In 1996, Wendy was 26 years old. She was passionate about rock climbing, mountain biking, hiking, swimming, and skiing. “I was constantly moving,” Wendy recalls.
Then came the accident. While downhill skiing, Wendy took a bad fall, fracturing her left ankle. The fracture developed into neuroma and led to complex regional pain syndrome (CRPS).
Each day, Wendy endured throbbing pain in her ankle. She could no longer walk easily. Anxiety and depression set in. Headaches and sleeplessness followed. Her job and college classes suffered.
“The pain turned me from a very outward person to a very inward person,” she says. “I felt hopeless, helpless, and scared that this was how the rest of my life would be.”
Wendy’s healthcare team tried a number of different therapies to relieve the pain, including medications, surgery, acupressure, spinal blocks, cortisone, and a TENS unit.
“Nothing worked,” Wendy says. “I was concerned about becoming dependent on the pain pills. More than anything, I wanted to function like a normal, healthy person.”
Wendy was referred to a pain-management specialist who told her about neurostimulation for chronic pain. The first step to determine if the therapy would work for Wendy was an outpatient screening test. Wendy was equipped with a temporary, external neurostimulator for 7 days.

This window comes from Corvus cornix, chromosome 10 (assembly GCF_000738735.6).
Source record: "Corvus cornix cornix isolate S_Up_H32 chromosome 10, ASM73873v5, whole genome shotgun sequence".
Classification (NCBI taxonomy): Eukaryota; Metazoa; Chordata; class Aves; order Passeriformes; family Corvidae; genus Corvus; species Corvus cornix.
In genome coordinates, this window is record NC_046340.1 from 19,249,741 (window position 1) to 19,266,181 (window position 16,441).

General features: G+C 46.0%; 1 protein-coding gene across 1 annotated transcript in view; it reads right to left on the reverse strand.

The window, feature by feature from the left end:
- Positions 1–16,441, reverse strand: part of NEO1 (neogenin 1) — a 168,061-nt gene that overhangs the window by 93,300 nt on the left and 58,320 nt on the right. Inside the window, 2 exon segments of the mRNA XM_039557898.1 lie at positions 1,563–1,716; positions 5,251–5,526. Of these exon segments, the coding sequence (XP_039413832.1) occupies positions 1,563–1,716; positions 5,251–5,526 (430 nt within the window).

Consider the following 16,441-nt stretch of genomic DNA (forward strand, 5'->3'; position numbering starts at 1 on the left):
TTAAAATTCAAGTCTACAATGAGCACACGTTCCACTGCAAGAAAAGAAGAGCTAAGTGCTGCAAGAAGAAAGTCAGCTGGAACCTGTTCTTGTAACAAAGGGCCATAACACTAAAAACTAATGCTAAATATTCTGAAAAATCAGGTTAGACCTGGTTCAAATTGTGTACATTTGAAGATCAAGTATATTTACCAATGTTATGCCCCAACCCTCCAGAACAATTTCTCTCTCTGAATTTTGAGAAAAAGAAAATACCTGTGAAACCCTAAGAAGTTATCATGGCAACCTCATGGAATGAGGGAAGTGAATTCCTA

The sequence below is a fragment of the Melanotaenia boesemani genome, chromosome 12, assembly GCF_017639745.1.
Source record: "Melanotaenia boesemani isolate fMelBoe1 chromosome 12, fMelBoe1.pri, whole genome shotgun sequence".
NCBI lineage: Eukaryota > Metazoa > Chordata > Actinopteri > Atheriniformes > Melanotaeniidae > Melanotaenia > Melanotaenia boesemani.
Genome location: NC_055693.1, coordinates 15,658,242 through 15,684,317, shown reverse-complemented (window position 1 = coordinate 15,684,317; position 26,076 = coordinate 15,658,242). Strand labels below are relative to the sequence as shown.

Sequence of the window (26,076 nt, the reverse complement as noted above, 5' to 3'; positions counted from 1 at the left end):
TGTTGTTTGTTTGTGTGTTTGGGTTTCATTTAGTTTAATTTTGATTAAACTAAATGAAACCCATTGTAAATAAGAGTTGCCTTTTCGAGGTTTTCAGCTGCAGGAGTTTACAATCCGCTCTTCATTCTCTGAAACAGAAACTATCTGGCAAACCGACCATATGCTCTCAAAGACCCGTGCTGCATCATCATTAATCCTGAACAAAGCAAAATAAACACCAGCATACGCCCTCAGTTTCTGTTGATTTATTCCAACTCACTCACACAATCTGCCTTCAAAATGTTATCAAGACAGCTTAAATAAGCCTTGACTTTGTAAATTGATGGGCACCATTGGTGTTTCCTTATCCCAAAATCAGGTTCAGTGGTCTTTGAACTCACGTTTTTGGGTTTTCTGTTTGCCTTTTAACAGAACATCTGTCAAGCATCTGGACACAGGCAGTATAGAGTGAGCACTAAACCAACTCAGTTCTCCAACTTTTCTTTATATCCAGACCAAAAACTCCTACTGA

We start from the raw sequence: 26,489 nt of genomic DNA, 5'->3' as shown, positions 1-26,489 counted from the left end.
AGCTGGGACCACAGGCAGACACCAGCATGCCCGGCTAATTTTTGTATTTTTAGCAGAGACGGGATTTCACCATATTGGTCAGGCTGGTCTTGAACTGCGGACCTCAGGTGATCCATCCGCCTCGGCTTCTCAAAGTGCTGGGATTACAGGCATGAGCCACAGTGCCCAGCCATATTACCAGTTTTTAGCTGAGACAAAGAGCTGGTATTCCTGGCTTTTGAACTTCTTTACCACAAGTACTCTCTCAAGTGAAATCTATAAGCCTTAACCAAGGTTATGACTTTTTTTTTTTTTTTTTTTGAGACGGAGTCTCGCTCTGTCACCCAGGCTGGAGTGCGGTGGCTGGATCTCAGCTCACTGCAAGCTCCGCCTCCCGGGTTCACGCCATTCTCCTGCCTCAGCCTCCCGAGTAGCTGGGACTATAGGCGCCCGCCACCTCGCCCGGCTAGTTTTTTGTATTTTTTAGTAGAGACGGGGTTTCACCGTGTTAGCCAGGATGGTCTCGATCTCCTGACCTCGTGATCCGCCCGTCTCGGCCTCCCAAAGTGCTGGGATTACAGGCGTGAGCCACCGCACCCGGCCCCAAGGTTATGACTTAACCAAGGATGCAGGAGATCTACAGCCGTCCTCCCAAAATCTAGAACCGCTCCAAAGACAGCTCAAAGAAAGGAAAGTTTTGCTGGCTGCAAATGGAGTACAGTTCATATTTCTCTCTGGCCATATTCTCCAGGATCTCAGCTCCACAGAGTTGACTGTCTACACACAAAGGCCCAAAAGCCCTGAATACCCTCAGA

“The screening test was like an unbelievable ray of sunshine,” Wendy says. “I got home in the afternoon, and that night I took just one pain pill. The next morning I got out of bed and started walking and it didn’t hurt! It was the first time in years!”
Days later, in August 2003, Wendy had surgery to implant the neurostimulator.
Prior to the surgery, Wendy’s physician discussed the surgical risks, including but not limited to anaesthesia complications, infection, and epidural haemorrhage.
Fortunately, Wendy did not experience any complications. However, due to Wendy’s high-power demand (she keeps the device on all day long, every day), she has had to replace the device twice. The first time was in 2004, and again when she received a rechargeable device in 2005.
Wendy knows that an undesirable change in stimulation, described by some people as “uncomfortable,” may occur, although it’s uncommon. Others have experienced paralysis, erosion of the skin over the implant site, hardware malfunction or lead migration, and loss of pain relief.
Since the procedure, Wendy has begun regaining elements of her active lifestyle. She sleeps at night. She visits with friends. She has finished school and has a job. She goes hiking and biking.
“There are some things – like skiing – that I may not be able to do again because the injury to the ankle may never be fully healed,” Wendy explains. “But neurostimulation gives me 80% relief of my pain.”
“It’s amazing how much my sense of humour has returned,” Wendy continues. “It’s great to know that there are ways to lessen my pain.”
This story reflects one person's experience. Not every person will receive the same results. Talk to your doctor about your treatment options.